Decisions, Decisions

The last time I called in to our insurance company, they offered to do an insurance review to see if there was a way for us to save money. When it came to car insurance, they pointed out that I could save quite a bit by dropping comprehensive and collision on my car.

Even if I just drop collision, I could save about $340 per year.

There are all kinds of reasons to go ahead and drop collision, but I’m reluctant to pull the trigger without doing further investigation.

According to KBB, My car is probably worth about $1300. (I could probably get $1500 for it because it is a popular car, but of course the insurance company wouldn’t base the value on that.)

My current deductible is $300, and my current annual car insurance cost is about $1382. (That’s with my newly licensed teenage son listed on the car as well.)

Essentially this means that if we were to hit something, my car would probably be totaled if the repair cost more than $650. The last time someone tapped my car on the bumper, the repair was about $500, so it wouldn’t take much at all for it to be totaled.

LOGIC says that if we can avoid hitting something for 3 years, it’s worth it to drop collision.

Replacing a $1300 car is not a problem for me, but emotionally I feel like dropping the collision coverage is tempting fate. Silly, I know, but there you have it.

Have you made a similar type of decision? How did you handle it?

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16 comments

  • I get only the state requirements for my car insurance. I drive an old truck, so I figure the odds of it being totaled where I can’t drive it at all are very slim. Since I’m saving up for another vehicle, the savings are well worth the risk.

    • Kevin, ah I have more than the state requirements, although not enormously more. Although here at least that has more to do with liability to others. I can always walk if my car is out of commission, so that part isn’t the issue.

  • I know that I wouldn’t drop it. I know people who I’ve never seen sick before since I can recall, and soon as they dropped their health insurance, they were sick. Maybe that had to do with stress from job issues, etc. Or maybe they were thinking too much about “what if I get sick” and kind of willed it to happen. Not sure. I’d rather be safe than sorry.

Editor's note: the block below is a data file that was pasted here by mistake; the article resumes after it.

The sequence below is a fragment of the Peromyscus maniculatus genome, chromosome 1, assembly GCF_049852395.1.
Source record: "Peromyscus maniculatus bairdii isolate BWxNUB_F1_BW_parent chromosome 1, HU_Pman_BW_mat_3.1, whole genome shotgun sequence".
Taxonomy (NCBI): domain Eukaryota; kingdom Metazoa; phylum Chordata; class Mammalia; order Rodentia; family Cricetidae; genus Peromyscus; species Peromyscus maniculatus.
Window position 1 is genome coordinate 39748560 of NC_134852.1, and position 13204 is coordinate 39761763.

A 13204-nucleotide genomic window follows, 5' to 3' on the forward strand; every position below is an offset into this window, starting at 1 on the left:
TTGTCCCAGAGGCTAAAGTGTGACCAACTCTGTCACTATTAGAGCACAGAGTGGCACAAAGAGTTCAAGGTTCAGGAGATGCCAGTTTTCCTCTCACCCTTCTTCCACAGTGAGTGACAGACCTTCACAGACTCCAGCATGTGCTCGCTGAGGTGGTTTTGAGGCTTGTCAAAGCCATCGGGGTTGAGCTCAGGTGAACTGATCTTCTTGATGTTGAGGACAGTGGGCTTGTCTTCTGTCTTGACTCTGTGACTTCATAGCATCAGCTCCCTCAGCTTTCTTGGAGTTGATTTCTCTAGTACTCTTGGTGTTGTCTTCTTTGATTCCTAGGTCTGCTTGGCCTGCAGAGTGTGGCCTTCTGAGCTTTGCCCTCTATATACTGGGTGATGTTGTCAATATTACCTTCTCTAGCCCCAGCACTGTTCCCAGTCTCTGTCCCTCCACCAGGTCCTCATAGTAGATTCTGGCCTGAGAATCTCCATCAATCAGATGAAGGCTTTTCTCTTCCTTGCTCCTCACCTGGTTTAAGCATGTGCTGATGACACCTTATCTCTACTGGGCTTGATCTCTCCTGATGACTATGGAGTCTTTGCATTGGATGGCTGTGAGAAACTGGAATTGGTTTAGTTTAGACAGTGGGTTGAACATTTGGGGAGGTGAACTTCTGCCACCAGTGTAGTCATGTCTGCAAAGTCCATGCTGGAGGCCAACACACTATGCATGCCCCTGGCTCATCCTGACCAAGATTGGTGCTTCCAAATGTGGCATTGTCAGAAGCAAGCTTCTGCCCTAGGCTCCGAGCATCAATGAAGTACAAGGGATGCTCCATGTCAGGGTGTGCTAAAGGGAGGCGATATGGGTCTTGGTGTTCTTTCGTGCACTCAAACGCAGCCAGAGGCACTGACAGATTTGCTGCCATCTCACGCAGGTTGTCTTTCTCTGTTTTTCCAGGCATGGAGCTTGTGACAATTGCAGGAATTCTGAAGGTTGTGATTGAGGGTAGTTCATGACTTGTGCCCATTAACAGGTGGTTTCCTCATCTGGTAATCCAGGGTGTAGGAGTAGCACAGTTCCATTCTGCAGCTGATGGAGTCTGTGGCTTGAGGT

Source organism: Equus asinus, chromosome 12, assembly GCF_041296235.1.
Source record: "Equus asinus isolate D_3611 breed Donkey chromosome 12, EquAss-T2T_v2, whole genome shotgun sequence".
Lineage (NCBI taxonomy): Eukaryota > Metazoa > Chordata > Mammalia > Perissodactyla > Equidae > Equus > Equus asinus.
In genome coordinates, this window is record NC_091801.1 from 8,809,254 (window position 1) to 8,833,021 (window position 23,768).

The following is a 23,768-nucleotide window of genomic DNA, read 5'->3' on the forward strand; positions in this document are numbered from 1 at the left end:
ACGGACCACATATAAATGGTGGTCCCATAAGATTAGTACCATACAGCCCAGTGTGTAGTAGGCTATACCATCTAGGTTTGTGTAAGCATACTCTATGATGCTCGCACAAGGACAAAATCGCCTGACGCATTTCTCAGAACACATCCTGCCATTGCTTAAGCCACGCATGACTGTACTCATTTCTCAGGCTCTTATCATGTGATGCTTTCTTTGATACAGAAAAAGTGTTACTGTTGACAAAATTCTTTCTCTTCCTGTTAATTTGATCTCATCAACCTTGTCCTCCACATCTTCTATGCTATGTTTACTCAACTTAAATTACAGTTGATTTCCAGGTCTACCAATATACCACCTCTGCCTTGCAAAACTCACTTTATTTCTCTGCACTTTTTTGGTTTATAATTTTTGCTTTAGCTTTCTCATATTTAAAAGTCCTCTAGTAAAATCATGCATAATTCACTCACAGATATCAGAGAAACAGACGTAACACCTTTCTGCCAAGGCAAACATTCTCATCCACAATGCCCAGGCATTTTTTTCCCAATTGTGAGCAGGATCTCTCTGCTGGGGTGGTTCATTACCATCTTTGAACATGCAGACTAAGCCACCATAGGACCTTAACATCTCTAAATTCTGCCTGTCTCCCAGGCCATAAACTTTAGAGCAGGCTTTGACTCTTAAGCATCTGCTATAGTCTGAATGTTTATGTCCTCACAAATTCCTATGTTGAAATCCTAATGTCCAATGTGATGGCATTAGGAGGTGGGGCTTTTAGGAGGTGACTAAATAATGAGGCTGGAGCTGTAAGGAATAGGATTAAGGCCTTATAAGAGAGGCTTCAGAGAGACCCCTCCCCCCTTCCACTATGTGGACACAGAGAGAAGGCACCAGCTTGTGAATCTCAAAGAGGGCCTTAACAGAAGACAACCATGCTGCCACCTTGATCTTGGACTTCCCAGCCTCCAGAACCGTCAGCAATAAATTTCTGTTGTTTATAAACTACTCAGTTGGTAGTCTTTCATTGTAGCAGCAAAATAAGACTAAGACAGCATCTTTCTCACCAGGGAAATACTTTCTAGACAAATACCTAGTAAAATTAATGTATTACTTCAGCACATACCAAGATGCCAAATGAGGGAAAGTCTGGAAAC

• Lenci, there’s no way I’d even CONSIDER dropping health insurance. That’s for sure. Obviously I feel the same way about dropping collision for my car and tempting fate though.

  • Hey Jackie,

    Good question about dropping collision. We were faced with that on one of our vehicles not too long ago and decided to keep it. The vehicle is worth about the same as yours – around $1,200.

    I’m all in favor of saving money, but the breakeven on the saved premiums would’ve been about five years. Where we live and drive, too much can happen in that time, so I figured it would be worth it – if nothing else than to put an insurance payout toward the purchase of another vehicle should something happen.

    Collision premiums have generally decreased in recent years, so it’s pretty important to run that breakeven analysis to make sure you aren’t missing out on a deal to get some cheap coverage.

    Thanks for the question!

    • Derek, yeah I had done the breakeven in the past and it was a no brainer. Before I added my teenage son it would have taken a long time to get to the breakeven point because the insurance was pretty darn cheap. But now it’s down to three years. Still, I think that’s a fairly long period.

  • When I was out of college, I was driving around in an old Honda Accord. The car had tons of life in it, but any type of accident was going to total the car. I dropped collision and just made sure if I was to hit something my insurance would cover the other driver’s damage and any possible hosiptal bills.

    • Kate, that’s basically what I”m considering, although the more I think about it, the more I think I’m just going to stick with the status quo. For another year, at the very least.

  • We drop it once the car value gets below $2500. We got enough cash on hand to make up the difference assuming anything happens (knock on wood).

    Jackie, you got to pull the trigger and cancel comprehensive.

    • Bucksome, hm, I was only considering dropping collision, not comprehensive as well. The reason I didn’t even consider comprehensive is because I have zero-deductible full glass coverage with comprehensive, and there are a LOT of rocks on the road out here. (Although thankfully they finally switched to doing micro chip-sealing instead of regular chip-sealing. People used to call chip-sealing windshield replacement season.) A new windshield would run me quite a bit. It’s worth it to keep it for that part alone.

      • In Houston, 2 foot windshield cracks are repaired for free if you have comp coverage or $50 if you don’t. Ask those guys under the yellow windshield repair umbrellas…I haven’t had to do it yet, but I asked about it when we were having my husband’s windshield repaired.

        • Wow a 2ft window crack is huge, I’m surprised they repair that instead of replacing. But with comprehensive I do also get free repairs if it’s deemed repairable. (Well, free in the sense of no additional charge except what I pay for comprehensive.)

  • I have liability only on my 2005 Aveo and it’s KBB value is about $4600. I only use it as a commuter vehicle and if anything happens to it, we have a car fund for my new car. It’s been liability only for almost 2 years (I changed it over about a year after I paid it off). So far, so good…well, I guess…I hate my car and want a new one but can’t justify the expense until it dies.

  • I would definitely drop collision insurance if you can cover the cost of replacing your car. I’m not sure, however, if an accident leads to medical bills. What does your carrier cover then?